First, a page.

All Walls Must Fall Delivers on Atmosphere but Comes Up Short on Gameplay

Berlin, 2089. In this reality, the Cold War never ended and Germany is still divided. A nuclear strike destroys Berlin, which both East and West deny responsibility for. You, a time-traveling agent working for an organization called STASIS, are sent back in time to find who was responsible for the nuclear attack, stop it before it happens, and hopefully put an end to the Cold War for good.

All Walls Must Fall is an action-tactics game from developer inbetweengames, born of a Kickstarter project and having spent a stint in early access on Steam, now recently released in full.

Given the time travel nature of the story, things can get a bit confusing. In one mission, you’re sent to kill a target, only to be sent further back in time in the next mission to interrogate the very same man. You get to choose the order of missions to complete, so it’s best to follow one chain to completion before tackling another to keep a sharp mind about it.

All Walls Must Fall features some overtly homosexual themes, as all of the levels take place in gay clubs—patrons are men in various states of undress. Flirting with bartenders and other characters is one viable method in the conversation minigames, and knowledge of things such as handkerchief code can come into play. It’s nice to see a game not shy away from themes the developers want to portray, though it’s bound to ruffle a few choice feathers.

The visuals are bathed in neon, and, to go with the gritty cyberpunk vibe, the game features an excellent techno soundtrack that cleverly only plays when you’re actually inside the club. Outside on the street, only the thumping bass comes through before the sound swallows you as you step through the doors. Interestingly, the gameplay is tied to the music—your character moves lockstep with the beat as he moves through the level, and in combat actions are described as taking a certain number of “beats.”

Gameplay screenshot of the interior of a gay club, the game's setting.

All Walls Must Fall‘s clubs have no shortage of atmosphere and color. inbetweengames

The combat system in All Walls Must Fall is quite unique—at its base, it borrows from other isometric shooters, such as X-COM and the Shadowrun games (moving in square tiles, a cover system, etc). When combat begins, time is paused and a single action (dash, shoot, reload) is chosen and locked in, then played out in real-time as enemies all act at once before time pauses again and a new action is chosen. In this blend of real-time and turn-based, things can get deadly going up against multiple enemies. If there’s an unfavorable outcome, you can choose to rewind time taken from your Time Resource pool, which is slowly, constantly depleting. You can get Time Resource from exploring the level and completing combat encounters, and certain actions, such as hacking, permanently reduce your Time Resource cap for the remainder of the level. Run out of Time Resource and you can’t rewind anymore.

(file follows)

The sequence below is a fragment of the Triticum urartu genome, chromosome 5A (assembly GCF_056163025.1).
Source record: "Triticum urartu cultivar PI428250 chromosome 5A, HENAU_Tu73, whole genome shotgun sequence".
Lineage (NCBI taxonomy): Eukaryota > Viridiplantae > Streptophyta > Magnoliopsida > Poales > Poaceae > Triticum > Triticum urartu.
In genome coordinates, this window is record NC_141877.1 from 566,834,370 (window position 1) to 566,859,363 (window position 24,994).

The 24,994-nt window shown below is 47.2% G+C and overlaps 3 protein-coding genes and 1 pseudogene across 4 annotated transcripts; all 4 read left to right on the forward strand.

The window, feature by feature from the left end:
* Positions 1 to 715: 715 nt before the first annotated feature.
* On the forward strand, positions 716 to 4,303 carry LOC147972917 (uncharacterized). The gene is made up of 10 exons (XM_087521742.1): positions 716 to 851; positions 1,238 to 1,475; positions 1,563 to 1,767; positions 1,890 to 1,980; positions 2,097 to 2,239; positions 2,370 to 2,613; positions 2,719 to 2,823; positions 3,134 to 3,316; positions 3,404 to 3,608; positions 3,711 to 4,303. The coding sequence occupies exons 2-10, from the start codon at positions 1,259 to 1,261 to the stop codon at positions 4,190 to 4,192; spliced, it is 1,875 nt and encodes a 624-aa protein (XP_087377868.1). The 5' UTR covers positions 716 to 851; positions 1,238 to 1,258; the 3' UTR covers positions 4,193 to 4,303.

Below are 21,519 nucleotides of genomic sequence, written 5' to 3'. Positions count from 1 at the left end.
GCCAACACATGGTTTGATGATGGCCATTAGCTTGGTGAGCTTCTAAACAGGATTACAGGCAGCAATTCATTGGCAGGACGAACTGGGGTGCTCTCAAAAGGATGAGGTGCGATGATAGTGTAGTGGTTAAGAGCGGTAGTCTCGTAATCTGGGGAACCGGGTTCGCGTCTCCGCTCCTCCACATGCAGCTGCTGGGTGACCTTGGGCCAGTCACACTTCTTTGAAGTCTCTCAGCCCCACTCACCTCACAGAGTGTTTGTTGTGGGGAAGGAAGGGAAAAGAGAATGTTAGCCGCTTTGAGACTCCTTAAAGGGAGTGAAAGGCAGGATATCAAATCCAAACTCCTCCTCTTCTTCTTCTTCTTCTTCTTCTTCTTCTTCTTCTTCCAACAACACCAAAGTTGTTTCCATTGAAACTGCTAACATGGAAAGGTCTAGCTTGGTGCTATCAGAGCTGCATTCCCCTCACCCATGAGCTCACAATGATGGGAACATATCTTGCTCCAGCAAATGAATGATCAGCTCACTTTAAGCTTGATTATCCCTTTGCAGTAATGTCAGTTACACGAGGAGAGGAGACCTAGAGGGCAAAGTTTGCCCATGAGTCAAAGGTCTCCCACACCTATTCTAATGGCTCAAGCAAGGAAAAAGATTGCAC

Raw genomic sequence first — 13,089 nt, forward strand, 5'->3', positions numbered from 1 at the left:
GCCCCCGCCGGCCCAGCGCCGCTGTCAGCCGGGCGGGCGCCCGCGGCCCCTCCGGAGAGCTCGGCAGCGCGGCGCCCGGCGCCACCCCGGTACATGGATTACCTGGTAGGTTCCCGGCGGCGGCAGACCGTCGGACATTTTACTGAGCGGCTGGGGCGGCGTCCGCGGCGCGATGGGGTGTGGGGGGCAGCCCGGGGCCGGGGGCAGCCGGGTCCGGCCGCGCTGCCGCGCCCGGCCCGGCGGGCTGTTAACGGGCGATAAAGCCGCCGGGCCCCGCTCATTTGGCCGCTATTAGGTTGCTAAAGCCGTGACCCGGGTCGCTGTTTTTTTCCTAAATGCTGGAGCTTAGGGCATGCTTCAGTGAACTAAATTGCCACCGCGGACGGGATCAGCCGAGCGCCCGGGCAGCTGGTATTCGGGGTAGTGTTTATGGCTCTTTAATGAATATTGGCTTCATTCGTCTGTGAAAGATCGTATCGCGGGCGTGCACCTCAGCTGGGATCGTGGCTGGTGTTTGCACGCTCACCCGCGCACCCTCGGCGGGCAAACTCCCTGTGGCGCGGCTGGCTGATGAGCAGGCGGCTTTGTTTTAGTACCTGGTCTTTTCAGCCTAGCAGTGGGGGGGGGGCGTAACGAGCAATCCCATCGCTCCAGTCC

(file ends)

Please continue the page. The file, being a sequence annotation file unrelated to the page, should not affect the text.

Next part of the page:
Gameplay screenshot of the combat system in All Walls Must Fall, detailing the grid mechanics of the map.

Combat gets visually busy at times. inbetweengames

Between missions, there’s an upgrade screen with a variety of time powers and weapons to purchase and upgrade, but I never found myself upgrading anything beyond the standard health upgrades and the starting pistol, so it all felt like wasted potential.

While the clubs are a unique setting, I would have loved to explore more of the “tech-noir” (in the developer’s words) Berlin—gritty streets and alleys, military bases, and so on. The Kickstarter raised about $45,000, and it’s impressive what they did with it, but their stretch goal that would have added a second act to the game, set in West Germany, wasn’t met. Another consequence is the game’s relatively short runtime; the game can be finished in about five hours. That being said, if the size of the game had doubled, I don’t know if I could have handled another five hours of clubs—after a while they began to blend together, even though they are procedurally generated each campaign.

Overall, I wish I could enjoy the game more than I did. Every level essentially boils down the same technique of sneaking in without setting off any alarms, trying to avoid patrolling enemies, then completing dialogue minigames that too often feel completely random, with many roads inevitably leading to combat, forcing you to shoot your way out of the club. Rinse and repeat.

Despite simmering in Early Access, All Walls Must Fall needs more time for upgrades. The visuals and soundtrack and absolutely on point, but the gameplay has to be up to snuff, too.

All Walls Must Fall is available on Steam.

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